What are the critical support systems schools need to produce 21st
century teaching and learning outcomes?
The newly revised framework addresses these key questions by developing a clear vision for 21st century student outcomes in the new global economy. It also for the first time defines how school systems can best support these outcomes by focusing diligently on 21st century standards, assessments, professional development, curriculum and instruction, and learning environments.
Karen Cator, chair of the Partnership for 21st Century Skills and director of education leadership for Apple, explained that while the Partnership’s new framework outlines a clear distinction between the 21st century student outcomes and the critical school support systems that are needed to help students master the multi-dimensional capabilities required of them in the 21st century, “all the components must be fully interconnected in the process of 21st century teaching and learning.”
This new framework provides a “compelling roadmap for the entire education system to help students learn the skills they need to thrive in an increasingly global, interconnected workforce and society,” said Bernie Trilling, Partnership board member and senior director of the Oracle Education Foundation. “The education system must move beyond its current focus on basic competency in core subjects to promoting deeper understanding and real-world applications of content. Weaving 21st century interdisciplinary themes and learning projects throughout the core curriculum will go a long way toward engaging students in acquiring essential 21st century skills.”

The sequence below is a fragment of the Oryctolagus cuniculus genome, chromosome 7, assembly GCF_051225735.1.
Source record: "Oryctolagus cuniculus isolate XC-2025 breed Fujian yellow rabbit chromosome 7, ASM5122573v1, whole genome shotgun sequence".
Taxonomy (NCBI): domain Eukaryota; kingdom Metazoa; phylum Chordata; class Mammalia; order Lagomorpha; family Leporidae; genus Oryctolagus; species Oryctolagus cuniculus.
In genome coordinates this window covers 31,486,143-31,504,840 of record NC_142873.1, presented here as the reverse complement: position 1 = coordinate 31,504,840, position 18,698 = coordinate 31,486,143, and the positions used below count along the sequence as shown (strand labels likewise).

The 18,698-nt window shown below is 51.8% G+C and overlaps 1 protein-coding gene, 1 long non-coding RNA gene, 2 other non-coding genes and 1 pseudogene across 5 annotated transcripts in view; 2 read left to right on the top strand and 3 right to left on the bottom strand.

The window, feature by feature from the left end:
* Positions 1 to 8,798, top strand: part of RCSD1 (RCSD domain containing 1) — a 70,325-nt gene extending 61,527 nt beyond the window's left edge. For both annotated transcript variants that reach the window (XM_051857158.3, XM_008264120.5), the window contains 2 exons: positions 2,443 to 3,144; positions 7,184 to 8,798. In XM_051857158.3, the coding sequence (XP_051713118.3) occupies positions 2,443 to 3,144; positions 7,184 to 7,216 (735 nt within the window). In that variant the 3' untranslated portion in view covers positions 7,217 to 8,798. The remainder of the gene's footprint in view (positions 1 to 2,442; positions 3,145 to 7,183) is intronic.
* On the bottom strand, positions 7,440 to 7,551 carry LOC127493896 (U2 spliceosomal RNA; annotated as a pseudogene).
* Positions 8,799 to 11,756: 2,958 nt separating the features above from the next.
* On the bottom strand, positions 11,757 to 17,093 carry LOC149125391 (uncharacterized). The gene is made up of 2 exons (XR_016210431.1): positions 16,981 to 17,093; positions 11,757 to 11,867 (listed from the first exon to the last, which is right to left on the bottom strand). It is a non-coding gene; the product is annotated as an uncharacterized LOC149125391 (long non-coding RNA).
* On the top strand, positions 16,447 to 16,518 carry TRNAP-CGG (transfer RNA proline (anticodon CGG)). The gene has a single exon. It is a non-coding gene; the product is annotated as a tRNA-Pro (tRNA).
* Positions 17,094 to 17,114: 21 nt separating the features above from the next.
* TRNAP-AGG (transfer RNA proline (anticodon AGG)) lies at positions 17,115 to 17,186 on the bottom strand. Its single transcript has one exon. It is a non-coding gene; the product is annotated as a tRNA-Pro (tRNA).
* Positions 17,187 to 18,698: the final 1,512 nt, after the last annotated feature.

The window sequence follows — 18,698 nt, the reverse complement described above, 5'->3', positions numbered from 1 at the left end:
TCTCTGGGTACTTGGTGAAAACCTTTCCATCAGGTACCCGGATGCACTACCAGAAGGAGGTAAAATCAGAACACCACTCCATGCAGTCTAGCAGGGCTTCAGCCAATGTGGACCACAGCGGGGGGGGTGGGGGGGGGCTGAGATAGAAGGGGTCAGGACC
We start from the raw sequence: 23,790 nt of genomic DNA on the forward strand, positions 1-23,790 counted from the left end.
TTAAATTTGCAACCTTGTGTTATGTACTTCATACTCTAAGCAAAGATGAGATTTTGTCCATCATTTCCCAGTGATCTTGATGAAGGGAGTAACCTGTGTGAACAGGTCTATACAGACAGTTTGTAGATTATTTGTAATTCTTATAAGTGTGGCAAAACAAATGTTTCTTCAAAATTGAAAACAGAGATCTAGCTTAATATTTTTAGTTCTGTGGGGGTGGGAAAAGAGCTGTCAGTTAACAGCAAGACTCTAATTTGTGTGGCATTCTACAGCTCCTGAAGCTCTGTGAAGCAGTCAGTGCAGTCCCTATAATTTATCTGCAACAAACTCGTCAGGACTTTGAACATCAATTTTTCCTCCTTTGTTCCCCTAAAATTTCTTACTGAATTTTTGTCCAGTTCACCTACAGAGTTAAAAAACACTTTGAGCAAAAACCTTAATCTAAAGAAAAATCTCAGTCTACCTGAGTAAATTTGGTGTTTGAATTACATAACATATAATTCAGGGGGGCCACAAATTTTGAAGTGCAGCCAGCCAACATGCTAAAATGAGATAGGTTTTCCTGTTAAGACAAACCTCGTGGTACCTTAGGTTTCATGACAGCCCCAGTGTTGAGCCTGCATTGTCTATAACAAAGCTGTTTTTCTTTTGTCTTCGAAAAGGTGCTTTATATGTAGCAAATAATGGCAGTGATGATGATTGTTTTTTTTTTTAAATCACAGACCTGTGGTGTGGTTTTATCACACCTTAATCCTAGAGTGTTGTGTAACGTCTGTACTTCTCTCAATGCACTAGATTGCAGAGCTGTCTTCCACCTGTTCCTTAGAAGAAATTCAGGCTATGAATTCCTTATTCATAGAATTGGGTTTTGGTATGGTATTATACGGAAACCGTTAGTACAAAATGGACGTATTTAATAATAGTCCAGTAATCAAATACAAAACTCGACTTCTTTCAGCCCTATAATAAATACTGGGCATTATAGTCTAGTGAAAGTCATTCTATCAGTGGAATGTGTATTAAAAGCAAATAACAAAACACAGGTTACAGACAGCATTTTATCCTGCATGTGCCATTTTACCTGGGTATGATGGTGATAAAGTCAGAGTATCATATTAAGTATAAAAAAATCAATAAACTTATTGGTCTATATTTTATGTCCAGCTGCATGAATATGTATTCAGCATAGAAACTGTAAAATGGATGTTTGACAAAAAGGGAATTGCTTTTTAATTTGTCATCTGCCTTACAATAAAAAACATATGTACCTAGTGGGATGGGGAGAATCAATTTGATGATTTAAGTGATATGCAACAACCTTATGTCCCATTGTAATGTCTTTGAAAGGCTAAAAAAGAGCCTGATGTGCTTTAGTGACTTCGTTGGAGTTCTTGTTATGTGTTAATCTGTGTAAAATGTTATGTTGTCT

An example of these skills can be found in a new framework category, created by the Partnership, called learning and innovation skills. These skills are increasingly recognized as distinguishing those students who can thrive in the complex life and work environments of the 21st century. The Partnership’s framework advocates for a focus on creativity, critical thinking, communication, and collaboration as essential to preparing students for the future.
Mastery of information, media, and technology skills is also an essential part of 21st century skills outcomes, said Charles Fadel, Partnership board member and global lead for education, Cisco Systems Inc.
Another key element of 21st century student outcomes, life and career skills, such as flexibility, innovation, self direction, social and cross cultural skills, as well as leadership and responsibility, are increasingly being identified by U.S. employers as the skills they need from their 21st century workforce. According to a 2006 workforce survey sponsored by the Partnership, The Conference Board, Corporate Voices for Working Families, and the Society for Human Resource Management, the majority of recent hires are not demonstrating these essential skills.
For more information on the Partnership’s expanded framework, go to www.21stcenturyskills.org.
Member organizations in the Partnership for 21st Century Skills include: Adobe Systems, Inc., American Association of School Librarians, Apple, AT&T, Blackboard, Inc., Cable in the Classroom, Cisco Systems, Corporation for Public Broadcasting, Davis Publications, Dell, Inc., Discovery- Education, EF Education, Education Networks of America, Education Testing Service, Ford Motor Company Fund, Intel Foundation, JA Worldwide, KnowledgeWorks Foundation, LeapFrog SchoolHouse, McGraw-Hill Education, Microsoft Corporation, National Education Association, Oracle Education Foundation, Pearson Education, PolyVision, SAP, SAS, Texas Instruments, THINKronize, Thomson Gale, Verizon. Organizations interested in joining the Partnership may contact email@example.com.
Source: The Partnership for 21st Century Skills, www.21stcenturyskills.org